"How to win friends and influence people" is a popular topic for people looking to further their careers, but developing good people skills can also help with caregiving, too. Developing good people skills helps you communicate more effectively with medical professionals, care providers, siblings – and especially elderly parents who have their own ideas and opinions about their lives and care.
Your attitude sets the quality and mood of your thoughts, which in turn influence your voice tone, the words you use, your facial expressions and your body language.
Even if you aren't a people person by nature, you can hone some skills when dealing with others that will help you be a better caregiver.
People respond well to people who they like and respect. No one wants to be around a negative or argumentative person, or a person who is phony or condescending. Your attitude determines the quality of your relationships. When you project an attitude that is calm, cheery, interested and helpful, others will respond more positively.
Maintaining a positive attitude makes understanding easier. People gravitate to positive people because good moods are contagious. Be a "glass half full" kind of person.
Find the Right Time to Address Issues
Recognize when you or others are stressed. When it comes to dealing with difficult situations, proper timing can lead to a better outcome. Don't bring up tough issues when you are angry, stressed or rushed.
Sometimes getting to the heart of an issue takes time. Avoid trying to talk about and do everything at once. Communication at an even pace allows everyone to think through the conversation and how to respond. Some people speak slowly and take time to form their thoughts. Allow the person to express themselves. Be patient, and resist the urge to interrupt.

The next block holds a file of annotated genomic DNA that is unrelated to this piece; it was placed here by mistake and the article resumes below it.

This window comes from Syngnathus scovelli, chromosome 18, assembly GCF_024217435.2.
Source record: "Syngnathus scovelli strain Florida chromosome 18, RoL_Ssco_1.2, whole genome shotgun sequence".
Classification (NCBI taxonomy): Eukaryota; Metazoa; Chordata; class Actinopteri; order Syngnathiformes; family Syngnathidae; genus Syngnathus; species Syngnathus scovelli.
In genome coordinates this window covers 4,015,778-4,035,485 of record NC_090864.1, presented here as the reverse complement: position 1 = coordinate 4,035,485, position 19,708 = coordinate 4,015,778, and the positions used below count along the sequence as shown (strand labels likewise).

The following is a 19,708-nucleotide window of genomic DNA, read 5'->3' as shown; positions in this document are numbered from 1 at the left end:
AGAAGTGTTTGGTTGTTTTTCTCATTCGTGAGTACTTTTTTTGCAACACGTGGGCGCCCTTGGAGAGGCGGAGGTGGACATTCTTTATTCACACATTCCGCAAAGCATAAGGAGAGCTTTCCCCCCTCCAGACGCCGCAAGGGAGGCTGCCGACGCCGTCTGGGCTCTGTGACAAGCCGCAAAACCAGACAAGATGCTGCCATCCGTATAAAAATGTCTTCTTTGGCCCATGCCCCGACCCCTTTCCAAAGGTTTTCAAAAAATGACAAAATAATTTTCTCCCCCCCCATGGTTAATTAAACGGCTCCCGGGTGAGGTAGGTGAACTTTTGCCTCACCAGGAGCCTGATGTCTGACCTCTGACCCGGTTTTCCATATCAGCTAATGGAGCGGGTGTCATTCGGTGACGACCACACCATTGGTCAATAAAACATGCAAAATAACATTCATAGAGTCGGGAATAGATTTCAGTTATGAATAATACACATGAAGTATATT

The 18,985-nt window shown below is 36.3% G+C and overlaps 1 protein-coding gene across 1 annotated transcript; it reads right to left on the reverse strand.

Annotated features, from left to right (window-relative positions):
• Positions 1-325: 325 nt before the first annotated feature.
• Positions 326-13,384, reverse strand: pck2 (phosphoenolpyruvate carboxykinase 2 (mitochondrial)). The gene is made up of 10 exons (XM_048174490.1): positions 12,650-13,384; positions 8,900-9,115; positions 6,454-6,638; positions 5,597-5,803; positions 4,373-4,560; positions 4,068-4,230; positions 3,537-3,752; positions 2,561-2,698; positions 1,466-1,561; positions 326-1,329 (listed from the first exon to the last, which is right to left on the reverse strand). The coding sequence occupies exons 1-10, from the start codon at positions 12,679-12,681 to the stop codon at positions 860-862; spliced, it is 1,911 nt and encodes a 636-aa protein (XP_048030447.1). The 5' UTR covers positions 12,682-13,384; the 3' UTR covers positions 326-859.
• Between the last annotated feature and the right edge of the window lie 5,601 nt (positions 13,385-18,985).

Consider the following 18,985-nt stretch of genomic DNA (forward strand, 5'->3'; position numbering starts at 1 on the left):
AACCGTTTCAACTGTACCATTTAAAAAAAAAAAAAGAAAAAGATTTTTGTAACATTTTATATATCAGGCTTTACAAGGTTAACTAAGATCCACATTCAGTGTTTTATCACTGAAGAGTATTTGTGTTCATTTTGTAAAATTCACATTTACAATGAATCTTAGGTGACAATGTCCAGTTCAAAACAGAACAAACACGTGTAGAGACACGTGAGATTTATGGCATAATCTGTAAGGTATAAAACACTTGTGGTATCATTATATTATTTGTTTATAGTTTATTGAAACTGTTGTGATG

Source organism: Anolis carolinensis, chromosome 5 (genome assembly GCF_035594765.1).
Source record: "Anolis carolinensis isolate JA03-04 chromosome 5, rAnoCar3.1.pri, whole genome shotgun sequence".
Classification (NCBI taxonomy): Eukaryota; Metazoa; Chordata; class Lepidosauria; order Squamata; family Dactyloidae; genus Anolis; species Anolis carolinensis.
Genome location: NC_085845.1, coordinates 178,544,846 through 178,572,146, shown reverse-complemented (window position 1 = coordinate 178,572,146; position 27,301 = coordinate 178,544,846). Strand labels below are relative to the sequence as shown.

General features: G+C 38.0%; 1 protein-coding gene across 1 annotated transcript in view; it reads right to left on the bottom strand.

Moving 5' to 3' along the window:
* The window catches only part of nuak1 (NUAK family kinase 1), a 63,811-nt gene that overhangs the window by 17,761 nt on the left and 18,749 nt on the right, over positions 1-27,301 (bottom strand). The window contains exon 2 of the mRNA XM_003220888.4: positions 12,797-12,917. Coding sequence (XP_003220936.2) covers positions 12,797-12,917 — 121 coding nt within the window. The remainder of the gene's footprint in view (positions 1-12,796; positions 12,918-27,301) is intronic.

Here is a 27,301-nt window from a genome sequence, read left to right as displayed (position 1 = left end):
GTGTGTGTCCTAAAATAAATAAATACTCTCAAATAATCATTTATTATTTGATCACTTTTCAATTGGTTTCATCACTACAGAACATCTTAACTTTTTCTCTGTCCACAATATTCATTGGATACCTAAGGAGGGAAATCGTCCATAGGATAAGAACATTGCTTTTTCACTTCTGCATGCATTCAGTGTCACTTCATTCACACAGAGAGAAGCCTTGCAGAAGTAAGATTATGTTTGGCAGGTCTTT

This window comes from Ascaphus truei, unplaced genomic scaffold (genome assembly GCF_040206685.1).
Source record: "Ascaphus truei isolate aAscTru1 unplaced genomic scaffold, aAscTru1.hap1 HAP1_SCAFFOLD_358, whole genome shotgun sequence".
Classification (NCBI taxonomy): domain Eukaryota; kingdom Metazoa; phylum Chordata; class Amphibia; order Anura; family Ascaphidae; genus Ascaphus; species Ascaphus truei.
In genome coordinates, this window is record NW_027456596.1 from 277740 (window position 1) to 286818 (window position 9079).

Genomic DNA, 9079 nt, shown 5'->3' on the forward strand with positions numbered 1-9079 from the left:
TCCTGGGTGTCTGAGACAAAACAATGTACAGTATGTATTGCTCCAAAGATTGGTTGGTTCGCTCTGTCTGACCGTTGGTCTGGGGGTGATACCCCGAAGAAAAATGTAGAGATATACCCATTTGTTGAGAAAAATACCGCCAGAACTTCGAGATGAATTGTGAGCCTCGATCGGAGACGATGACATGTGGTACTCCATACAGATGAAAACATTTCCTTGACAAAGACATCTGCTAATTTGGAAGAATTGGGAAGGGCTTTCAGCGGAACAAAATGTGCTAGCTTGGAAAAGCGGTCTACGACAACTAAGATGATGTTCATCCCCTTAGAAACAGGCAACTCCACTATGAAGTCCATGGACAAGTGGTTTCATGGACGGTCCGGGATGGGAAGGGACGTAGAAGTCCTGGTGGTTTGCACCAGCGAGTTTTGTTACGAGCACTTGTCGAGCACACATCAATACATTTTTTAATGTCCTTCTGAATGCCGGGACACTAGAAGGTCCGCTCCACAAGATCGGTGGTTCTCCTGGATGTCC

Listen to what the person is saying and how they are behaving. Do the words and the behavior match? Could the person be talking about something very different than what they really want but does not know how to say it or ask for something? Fear may make someone hesitate to say what is really going on.
Ask for Feedback
No one likes to be preached to. Don't talk "at" someone; talk "with" them. Ask them for their feedback and opinions. This shows that you are willing to hear and explore other points of view. Conversation should always be two-way.
Deal with the Unexpected with Grace
Life is unpredictable. Expect challenges along the way, keep things in perspective, have a sense of humor, and don't take yourself too seriously. Deal with the unexpected with grace and charm, and perhaps others will follow your lead.
Don't Get Roped into Arguing
Some people like to push buttons to get a reaction. And the people closest to you know what buttons to push. Don't get goaded into an argument. If you find yourself getting upset, calmly remove yourself from the situation and try addressing the issue again once everyone cools down.
The number one rule in dealing with others is to listen. Try to understand the other person's experience and opinions. When dealing with an elder, remember that it is still his or her life and care. Focus on meeting unmet needs and not conflict. Practice even some of these skills and you may be surprised by the results.